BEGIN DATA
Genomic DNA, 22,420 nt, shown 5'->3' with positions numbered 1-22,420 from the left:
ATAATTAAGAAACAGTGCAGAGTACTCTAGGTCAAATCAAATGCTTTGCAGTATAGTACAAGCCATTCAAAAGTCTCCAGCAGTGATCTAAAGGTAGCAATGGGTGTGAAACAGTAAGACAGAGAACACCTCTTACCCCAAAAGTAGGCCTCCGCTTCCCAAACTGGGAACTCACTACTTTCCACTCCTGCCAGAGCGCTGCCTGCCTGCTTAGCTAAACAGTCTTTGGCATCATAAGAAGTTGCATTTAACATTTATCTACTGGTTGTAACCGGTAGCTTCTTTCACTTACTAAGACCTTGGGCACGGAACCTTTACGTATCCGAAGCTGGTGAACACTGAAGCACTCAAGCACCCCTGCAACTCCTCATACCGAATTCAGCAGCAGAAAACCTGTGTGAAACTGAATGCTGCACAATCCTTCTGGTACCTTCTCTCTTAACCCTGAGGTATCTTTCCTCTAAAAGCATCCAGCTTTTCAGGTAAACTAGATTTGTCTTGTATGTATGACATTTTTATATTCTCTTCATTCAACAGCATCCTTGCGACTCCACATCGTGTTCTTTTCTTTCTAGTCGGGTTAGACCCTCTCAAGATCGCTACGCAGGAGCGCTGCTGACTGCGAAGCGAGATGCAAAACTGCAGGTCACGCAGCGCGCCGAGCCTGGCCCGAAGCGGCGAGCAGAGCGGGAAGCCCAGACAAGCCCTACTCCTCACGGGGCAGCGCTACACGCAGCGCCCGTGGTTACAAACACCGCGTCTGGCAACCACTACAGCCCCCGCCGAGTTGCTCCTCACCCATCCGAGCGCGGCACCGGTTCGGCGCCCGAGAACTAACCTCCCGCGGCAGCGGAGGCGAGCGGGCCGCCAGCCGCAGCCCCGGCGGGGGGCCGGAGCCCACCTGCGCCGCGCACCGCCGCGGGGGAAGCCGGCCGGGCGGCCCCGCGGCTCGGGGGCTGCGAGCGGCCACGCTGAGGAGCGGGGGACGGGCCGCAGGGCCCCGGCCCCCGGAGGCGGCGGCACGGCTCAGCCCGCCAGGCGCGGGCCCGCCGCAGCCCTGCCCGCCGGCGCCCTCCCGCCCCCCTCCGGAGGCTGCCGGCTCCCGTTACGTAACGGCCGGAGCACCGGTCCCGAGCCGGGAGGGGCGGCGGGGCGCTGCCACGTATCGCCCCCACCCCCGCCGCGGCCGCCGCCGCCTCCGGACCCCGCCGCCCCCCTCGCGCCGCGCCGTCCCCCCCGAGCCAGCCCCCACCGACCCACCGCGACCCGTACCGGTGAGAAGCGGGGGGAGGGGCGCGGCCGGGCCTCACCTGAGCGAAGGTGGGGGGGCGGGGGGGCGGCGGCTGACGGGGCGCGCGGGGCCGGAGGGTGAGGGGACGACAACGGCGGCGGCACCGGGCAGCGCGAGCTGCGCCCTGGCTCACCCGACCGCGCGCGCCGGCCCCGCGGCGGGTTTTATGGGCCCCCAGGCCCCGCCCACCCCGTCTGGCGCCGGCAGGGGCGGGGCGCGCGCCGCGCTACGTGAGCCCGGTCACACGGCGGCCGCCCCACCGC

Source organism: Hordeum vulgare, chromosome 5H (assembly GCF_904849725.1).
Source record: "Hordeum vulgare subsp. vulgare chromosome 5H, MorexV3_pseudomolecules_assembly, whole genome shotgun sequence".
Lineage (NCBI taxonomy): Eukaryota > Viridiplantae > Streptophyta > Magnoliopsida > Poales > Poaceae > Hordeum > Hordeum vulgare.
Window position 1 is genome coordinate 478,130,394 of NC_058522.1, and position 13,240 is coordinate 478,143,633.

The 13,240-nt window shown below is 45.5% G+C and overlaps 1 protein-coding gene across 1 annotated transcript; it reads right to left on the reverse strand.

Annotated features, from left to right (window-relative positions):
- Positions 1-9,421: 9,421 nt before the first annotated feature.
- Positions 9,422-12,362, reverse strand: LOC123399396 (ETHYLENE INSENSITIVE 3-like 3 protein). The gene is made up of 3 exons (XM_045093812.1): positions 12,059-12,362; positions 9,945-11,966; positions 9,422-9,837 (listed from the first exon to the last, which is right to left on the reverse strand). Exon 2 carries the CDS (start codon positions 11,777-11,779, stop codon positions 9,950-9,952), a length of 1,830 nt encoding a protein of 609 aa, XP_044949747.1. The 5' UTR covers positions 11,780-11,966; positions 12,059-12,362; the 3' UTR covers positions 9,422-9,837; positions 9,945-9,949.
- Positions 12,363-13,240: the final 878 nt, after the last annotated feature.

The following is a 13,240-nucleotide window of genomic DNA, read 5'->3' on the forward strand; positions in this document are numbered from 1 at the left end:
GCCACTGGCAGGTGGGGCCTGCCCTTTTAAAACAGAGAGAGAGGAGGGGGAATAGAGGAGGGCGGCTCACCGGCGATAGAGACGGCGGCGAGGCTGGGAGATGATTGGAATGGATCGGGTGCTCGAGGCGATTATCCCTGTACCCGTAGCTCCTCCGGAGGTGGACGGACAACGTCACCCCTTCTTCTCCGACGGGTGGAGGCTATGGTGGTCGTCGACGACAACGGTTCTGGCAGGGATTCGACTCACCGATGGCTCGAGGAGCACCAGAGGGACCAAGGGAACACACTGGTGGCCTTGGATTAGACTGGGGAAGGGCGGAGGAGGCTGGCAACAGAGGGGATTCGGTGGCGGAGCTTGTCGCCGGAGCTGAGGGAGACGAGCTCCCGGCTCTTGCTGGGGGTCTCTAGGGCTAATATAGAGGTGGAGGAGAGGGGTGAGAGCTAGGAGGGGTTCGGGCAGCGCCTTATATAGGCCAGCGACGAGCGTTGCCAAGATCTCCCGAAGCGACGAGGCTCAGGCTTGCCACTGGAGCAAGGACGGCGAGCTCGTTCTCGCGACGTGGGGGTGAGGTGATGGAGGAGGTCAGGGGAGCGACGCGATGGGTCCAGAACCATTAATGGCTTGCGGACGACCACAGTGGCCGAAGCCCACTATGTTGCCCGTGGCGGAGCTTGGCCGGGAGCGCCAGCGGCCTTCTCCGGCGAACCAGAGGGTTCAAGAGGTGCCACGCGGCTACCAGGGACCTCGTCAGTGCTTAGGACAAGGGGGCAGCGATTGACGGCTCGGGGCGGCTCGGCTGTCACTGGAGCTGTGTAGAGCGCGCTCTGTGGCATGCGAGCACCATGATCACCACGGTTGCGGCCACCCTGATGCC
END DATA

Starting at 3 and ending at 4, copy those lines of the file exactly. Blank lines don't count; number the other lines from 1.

Source organism: Hordeum vulgare, chromosome 5H (assembly GCF_904849725.1).
Source record: "Hordeum vulgare subsp. vulgare chromosome 5H, MorexV3_pseudomolecules_assembly, whole genome shotgun sequence".